Byte of Prevention Blog

by Jay Reeves |

And the Oscar Goes To …

Selma Movie AdWhen the credits began to roll for the movie “Selma,” the crowd in the packed Chapel Hill theater did something I had not experienced before.

They began to applaud.

It was not just a few random folks scattered here and there. Everybody started clapping.

Applause at the end of a film is not so unusual. Some people clapped at the conclusion of “Wild,” and I even heard ragged applause at the end of “The Hobbit” – which I suspect was more out of relief than respect.

But for “Selma” – the story of Dr. Martin Luther King’s 1965 civil rights efforts in Alabama – the building exploded in applause. Not only that, we stood for an ovation that went on and on, lasting until the screen finally went dark and the lights went up.

The experience was almost as powerful as the 120 minutes that preceded it. There was a sense that we had shared something powerful and important. As I filed out, I was surrounded by people of every color – black, brown, white, yellow – something that would not have occurred in the days depicted in the film.

So even though Selma is not without its detractors – some complain the movie unfairly and inaccurately depicts President Johnson and other historical figures – I hope it wins the Academy Award for Best Picture.

One scene sums up the film’s greatness. Early on, we see Dr. King in jail. He is tired. He is discouraged. He wonders aloud if it is all worth it. But his friend Ralph Abernathy (movingly portrayed by Colman Domingo) reassures him of the rightness of their cause by quoting from the Book of Matthew about the birds of the air and the futility of worry.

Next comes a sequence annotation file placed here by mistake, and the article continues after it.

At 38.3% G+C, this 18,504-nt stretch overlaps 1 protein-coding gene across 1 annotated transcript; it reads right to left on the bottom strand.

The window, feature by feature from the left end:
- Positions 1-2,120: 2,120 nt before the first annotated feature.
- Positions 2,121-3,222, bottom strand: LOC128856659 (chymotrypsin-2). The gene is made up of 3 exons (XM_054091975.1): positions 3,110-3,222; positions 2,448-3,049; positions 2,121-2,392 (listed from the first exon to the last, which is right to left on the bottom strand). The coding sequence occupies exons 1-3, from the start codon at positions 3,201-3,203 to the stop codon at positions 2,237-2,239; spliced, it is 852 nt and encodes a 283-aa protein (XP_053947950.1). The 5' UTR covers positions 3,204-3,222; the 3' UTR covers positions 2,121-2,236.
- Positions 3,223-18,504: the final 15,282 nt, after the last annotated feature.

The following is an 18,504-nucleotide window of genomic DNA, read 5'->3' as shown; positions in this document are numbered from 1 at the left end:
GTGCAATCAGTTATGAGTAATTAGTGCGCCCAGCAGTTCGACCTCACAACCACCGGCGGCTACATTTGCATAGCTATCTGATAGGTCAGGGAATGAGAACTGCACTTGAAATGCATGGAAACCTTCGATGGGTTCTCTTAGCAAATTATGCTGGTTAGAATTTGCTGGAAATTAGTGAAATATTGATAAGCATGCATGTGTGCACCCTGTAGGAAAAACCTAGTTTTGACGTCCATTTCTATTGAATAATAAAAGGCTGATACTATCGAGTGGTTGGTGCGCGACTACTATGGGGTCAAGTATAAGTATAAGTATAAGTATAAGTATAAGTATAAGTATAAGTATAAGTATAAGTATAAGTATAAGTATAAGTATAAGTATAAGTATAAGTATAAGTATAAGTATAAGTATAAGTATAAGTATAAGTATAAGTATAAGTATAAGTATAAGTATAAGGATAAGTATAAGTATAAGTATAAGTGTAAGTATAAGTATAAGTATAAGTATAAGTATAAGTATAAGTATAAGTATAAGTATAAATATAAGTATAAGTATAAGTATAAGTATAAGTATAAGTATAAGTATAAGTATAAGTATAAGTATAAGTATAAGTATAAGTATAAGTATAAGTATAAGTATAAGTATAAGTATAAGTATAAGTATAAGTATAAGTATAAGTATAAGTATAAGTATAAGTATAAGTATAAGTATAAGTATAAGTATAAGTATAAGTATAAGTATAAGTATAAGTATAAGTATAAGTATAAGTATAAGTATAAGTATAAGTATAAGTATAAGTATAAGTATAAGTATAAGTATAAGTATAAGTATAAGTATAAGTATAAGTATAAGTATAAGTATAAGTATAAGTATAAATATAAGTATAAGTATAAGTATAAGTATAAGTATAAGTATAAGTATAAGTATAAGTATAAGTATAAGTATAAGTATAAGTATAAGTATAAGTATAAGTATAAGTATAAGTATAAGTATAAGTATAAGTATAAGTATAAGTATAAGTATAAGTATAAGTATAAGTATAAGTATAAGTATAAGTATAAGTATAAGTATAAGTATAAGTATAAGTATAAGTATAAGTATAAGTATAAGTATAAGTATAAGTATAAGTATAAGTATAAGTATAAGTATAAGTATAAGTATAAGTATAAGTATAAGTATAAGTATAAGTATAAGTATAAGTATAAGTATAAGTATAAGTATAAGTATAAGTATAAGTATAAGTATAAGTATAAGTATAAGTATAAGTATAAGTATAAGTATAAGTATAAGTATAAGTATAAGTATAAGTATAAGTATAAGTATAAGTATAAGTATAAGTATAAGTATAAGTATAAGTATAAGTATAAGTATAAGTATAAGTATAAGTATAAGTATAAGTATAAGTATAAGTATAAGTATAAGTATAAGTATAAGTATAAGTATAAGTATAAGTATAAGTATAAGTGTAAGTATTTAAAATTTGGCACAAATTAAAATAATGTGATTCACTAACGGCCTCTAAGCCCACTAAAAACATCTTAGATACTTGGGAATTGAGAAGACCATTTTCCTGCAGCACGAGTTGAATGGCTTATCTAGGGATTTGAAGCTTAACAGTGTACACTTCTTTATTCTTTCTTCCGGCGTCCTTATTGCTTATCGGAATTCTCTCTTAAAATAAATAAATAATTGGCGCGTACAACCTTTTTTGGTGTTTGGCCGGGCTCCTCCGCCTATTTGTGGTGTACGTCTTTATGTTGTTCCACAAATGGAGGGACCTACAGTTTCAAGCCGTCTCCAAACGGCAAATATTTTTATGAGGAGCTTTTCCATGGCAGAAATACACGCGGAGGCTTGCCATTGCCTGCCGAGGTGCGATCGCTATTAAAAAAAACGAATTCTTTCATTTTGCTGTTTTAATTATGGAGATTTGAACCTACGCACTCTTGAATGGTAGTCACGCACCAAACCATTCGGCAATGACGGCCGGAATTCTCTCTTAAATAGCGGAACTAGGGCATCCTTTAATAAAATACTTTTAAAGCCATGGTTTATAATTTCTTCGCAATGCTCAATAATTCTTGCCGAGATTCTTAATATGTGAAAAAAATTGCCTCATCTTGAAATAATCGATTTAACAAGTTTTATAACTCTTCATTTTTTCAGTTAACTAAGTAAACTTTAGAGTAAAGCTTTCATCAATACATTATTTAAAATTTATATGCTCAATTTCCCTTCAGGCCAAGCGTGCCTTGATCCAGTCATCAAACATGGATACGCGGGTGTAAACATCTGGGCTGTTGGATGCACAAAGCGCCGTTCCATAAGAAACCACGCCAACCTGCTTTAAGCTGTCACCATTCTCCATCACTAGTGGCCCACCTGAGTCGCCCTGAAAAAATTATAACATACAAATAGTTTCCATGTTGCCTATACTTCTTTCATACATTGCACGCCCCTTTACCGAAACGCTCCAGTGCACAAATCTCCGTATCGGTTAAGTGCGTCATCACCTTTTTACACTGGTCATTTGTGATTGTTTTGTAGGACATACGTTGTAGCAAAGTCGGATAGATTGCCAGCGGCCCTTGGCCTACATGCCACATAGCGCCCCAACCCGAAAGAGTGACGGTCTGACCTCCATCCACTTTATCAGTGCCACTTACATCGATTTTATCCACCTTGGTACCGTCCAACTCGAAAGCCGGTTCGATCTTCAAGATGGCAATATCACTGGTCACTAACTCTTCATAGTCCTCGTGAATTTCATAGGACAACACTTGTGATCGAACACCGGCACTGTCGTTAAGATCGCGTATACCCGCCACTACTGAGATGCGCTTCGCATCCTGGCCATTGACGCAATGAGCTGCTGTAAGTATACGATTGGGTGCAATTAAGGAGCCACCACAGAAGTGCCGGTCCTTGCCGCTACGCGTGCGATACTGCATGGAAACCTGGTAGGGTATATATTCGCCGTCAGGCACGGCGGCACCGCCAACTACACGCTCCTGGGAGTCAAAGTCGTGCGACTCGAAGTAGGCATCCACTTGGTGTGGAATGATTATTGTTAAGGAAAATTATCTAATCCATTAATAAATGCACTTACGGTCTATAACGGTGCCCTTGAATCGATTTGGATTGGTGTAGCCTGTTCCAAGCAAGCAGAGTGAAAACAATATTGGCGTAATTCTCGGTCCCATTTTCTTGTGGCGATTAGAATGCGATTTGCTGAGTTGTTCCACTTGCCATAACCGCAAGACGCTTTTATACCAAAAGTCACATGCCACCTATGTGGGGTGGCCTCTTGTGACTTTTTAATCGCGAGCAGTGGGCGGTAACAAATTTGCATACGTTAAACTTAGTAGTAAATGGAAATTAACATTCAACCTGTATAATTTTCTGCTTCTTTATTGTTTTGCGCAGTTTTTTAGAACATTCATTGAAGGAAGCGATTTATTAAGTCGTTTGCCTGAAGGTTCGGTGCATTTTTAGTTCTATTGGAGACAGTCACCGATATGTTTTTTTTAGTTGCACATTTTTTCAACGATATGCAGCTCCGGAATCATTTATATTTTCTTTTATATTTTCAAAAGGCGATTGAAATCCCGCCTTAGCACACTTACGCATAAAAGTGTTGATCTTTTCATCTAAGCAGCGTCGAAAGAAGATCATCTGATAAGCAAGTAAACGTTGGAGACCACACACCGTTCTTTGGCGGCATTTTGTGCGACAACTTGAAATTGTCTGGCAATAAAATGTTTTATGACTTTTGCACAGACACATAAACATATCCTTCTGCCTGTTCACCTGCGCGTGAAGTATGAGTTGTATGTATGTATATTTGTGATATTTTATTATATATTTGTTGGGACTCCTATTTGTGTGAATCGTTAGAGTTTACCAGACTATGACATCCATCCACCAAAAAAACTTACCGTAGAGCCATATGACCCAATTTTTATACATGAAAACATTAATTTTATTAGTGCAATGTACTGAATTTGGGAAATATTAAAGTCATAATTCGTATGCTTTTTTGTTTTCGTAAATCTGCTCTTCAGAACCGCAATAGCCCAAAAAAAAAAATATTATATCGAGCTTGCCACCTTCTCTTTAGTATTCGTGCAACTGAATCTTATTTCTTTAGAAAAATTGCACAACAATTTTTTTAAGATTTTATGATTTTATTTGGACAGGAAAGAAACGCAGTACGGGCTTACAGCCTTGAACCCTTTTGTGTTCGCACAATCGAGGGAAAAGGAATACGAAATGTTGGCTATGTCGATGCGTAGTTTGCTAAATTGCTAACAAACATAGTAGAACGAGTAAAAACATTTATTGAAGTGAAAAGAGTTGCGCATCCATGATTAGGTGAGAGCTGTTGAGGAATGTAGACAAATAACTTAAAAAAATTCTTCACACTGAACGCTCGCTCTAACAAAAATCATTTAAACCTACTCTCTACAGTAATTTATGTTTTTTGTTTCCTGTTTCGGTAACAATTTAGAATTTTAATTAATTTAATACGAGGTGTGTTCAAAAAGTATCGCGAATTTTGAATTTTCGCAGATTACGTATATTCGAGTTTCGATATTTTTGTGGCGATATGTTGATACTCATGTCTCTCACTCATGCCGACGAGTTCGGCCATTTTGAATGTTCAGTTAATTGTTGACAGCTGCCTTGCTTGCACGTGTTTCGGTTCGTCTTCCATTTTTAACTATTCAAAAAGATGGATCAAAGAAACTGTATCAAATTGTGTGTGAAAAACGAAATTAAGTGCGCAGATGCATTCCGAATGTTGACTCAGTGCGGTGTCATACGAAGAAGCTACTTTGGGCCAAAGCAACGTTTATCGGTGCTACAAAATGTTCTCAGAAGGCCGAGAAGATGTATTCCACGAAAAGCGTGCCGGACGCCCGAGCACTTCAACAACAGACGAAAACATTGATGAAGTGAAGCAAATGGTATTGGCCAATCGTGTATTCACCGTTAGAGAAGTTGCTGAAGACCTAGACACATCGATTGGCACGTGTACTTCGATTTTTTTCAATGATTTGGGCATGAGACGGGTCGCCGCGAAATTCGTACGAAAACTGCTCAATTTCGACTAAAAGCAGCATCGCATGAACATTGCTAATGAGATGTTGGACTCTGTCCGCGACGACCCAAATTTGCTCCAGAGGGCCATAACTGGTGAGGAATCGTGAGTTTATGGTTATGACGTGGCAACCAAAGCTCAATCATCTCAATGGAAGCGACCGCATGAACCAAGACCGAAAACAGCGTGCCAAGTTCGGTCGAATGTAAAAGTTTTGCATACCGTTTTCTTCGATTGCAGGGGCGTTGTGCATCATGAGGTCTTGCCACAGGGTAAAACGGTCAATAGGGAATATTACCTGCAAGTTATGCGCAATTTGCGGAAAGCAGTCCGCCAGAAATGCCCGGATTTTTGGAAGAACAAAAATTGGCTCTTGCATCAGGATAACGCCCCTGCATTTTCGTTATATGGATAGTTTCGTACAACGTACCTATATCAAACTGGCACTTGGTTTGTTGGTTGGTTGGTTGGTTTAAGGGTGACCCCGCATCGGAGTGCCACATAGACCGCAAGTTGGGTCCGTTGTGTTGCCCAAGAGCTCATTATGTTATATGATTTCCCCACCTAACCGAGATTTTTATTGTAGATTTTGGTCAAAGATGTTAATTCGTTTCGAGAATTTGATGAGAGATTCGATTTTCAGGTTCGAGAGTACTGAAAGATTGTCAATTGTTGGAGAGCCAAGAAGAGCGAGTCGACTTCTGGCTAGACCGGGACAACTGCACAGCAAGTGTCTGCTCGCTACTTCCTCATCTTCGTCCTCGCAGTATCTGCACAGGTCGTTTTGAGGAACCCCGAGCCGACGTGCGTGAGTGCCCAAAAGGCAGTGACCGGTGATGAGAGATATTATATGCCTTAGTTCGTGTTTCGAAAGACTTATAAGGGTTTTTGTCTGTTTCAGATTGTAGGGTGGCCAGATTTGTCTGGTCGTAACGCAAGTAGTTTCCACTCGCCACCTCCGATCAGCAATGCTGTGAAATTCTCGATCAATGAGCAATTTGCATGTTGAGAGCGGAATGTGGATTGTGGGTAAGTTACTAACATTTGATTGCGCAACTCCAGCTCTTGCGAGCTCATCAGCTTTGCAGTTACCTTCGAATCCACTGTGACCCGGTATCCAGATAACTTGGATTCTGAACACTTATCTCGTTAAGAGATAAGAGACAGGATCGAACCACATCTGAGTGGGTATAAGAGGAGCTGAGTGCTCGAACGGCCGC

It is a lovely and graceful 90 seconds. It stuck with me. For that scene alone, “Selma” deserves the highest honor.

And The Winner Is …

Here are the eight Best Picture nominees:

  • The Imitation Game. As World War II engulfs Europe, a group of math geniuses secretly gather in England to try and crack the code of a captured German Enigma encryption machine. The group’s leader – the brilliant, eccentric Alan Turing – must hide his homosexuality or risk arrest and persecution by the country he is fighting to save.
  • American Sniper. Chris Kyle – a member of the Navy SEALS deployed to Iraq - becomes the most skilled and deadly sniper in U.S. military history. His four tours of duty, though, take a heavy toll on his health and family relationships.
  • Birdman. The aging star of the Birdman superhero films hopes to reestablish himself as a serious actor by mounting his own dramatic production on Broadway. To do that, he must conquer a quirky cast, egotistical behavior and his own self-doubt.
  • Boyhood. Filmed over the course of 12 years, this story of a young boy named Mason is a cinematic marvel. We see Mason age before our eyes as he experiences the joys and difficulties of growing up.
  • The Grand Budapest Hotel. The owner of a once-luxurious Alpine hotel tells his story – one of looniness, loneliness and love - to a visiting writer.
  • The Theory of Everything. This biopic of brilliant physicist Stephen Hawking is also the very human story of a man who refused to let a devastating diagnosis of progressive motor neuron disease derail his life or career.
  • Whiplash. A promising 19-year-old jazz drummer is pushed – sometimes brutally so – to greatness by the most intimidating teacher at his music school.
  • Selma. The life of Martin Luther King Jr. is examined through the dramatic events surrounding the 1965 freedom marches from Selma to Montgomery.

Which of the above movies do you think should win the Oscar? Do you have a favorite from 2014 that you think was wrongly omitted? Send us your comments.

Jay Reeves a/k/a The Risk Man is an attorney who has practiced North Carolina and South Carolina. Formerly he was Legal Editor at Lawyers Weekly and Risk Manager at Lawyers Mutual. Contact him at

About the Author

Jay Reeves

Jay Reeves practiced law in North Carolina and South Carolina. He was Legal Editor at Lawyers Weekly and Risk Manager at Lawyers Mutual. He is the author of The Most Powerful Attorney in the World, a collection of short stories from a law life well-lived, which as the seasons pass becomes less about law and liability and more about loss, love, longing, laughter and life's lasting luminescence.

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